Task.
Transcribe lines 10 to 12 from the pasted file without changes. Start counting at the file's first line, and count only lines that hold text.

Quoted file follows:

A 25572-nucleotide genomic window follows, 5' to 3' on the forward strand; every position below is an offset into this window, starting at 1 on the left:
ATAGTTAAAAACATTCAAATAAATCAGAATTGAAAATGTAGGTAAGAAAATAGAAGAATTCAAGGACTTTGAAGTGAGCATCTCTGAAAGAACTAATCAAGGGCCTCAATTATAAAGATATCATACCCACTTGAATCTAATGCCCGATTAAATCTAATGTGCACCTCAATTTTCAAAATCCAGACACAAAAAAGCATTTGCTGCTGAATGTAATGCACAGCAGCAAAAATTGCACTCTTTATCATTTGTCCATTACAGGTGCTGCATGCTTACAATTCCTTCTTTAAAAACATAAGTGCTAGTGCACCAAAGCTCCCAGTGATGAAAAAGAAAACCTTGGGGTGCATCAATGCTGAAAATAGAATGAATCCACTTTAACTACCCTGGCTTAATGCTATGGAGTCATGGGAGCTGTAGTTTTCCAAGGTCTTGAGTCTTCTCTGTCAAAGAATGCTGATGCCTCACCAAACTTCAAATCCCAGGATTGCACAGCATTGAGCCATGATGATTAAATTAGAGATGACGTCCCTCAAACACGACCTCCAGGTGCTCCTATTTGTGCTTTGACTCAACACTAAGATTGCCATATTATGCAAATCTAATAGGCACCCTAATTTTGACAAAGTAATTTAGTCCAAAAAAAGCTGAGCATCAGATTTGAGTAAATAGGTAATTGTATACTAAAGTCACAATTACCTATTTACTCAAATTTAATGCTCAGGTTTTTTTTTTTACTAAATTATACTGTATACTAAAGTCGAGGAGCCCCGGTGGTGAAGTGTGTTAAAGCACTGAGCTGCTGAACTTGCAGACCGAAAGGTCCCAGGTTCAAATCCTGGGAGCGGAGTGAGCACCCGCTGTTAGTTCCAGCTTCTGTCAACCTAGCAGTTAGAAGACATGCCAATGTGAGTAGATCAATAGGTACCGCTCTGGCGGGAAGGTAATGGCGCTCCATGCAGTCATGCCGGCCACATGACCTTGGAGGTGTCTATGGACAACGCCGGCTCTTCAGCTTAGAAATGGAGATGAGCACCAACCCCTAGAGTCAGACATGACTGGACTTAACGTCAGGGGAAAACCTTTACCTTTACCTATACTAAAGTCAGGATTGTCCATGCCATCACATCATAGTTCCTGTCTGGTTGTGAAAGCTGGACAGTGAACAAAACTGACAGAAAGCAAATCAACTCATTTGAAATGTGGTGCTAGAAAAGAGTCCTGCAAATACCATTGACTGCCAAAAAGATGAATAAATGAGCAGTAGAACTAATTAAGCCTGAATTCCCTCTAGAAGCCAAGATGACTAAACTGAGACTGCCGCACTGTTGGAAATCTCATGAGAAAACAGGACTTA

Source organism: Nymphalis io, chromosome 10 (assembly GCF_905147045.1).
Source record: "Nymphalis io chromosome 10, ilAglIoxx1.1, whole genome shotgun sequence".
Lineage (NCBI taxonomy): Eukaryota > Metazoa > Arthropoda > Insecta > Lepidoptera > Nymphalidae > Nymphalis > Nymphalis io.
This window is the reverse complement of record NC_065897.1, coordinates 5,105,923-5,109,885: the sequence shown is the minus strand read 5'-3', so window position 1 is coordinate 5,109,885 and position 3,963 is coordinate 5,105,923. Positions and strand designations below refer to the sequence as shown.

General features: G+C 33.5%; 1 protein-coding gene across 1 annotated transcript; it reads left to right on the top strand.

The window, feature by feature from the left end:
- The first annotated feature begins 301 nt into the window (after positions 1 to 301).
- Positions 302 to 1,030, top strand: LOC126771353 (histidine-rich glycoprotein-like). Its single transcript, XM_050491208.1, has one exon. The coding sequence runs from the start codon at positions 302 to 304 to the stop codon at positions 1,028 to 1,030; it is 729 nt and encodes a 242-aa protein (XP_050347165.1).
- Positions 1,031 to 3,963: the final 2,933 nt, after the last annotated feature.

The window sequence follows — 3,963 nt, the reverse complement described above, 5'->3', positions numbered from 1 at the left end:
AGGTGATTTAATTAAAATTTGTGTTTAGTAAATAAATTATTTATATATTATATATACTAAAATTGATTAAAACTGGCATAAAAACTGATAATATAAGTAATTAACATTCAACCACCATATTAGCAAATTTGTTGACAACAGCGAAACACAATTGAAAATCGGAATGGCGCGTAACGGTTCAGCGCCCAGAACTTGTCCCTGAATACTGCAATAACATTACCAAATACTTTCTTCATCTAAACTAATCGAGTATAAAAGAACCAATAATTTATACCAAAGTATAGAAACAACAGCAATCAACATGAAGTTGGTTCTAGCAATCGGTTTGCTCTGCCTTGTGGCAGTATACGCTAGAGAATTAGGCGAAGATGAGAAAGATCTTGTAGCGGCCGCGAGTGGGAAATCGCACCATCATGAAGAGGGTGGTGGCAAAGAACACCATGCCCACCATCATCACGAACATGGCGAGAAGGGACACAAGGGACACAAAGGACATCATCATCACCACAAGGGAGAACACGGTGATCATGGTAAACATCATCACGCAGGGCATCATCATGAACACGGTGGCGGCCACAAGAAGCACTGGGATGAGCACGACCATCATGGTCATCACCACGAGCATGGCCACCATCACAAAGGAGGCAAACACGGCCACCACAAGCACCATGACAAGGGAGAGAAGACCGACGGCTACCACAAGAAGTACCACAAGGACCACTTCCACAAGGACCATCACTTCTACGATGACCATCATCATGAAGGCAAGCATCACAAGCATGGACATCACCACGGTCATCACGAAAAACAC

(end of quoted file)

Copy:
- Positions 302 to 1,030, top strand: LOC126771353 (histidine-rich glycoprotein-like). Its single transcript, XM_050491208.1, has one exon. The coding sequence runs from the start codon at positions 302 to 304 to the stop codon at positions 1,028 to 1,030; it is 729 nt and encodes a 242-aa protein (XP_050347165.1).
- Positions 1,031 to 3,963: the final 2,933 nt, after the last annotated feature.

The window sequence follows — 3,963 nt, the reverse complement described above, 5'->3', positions numbered from 1 at the left end: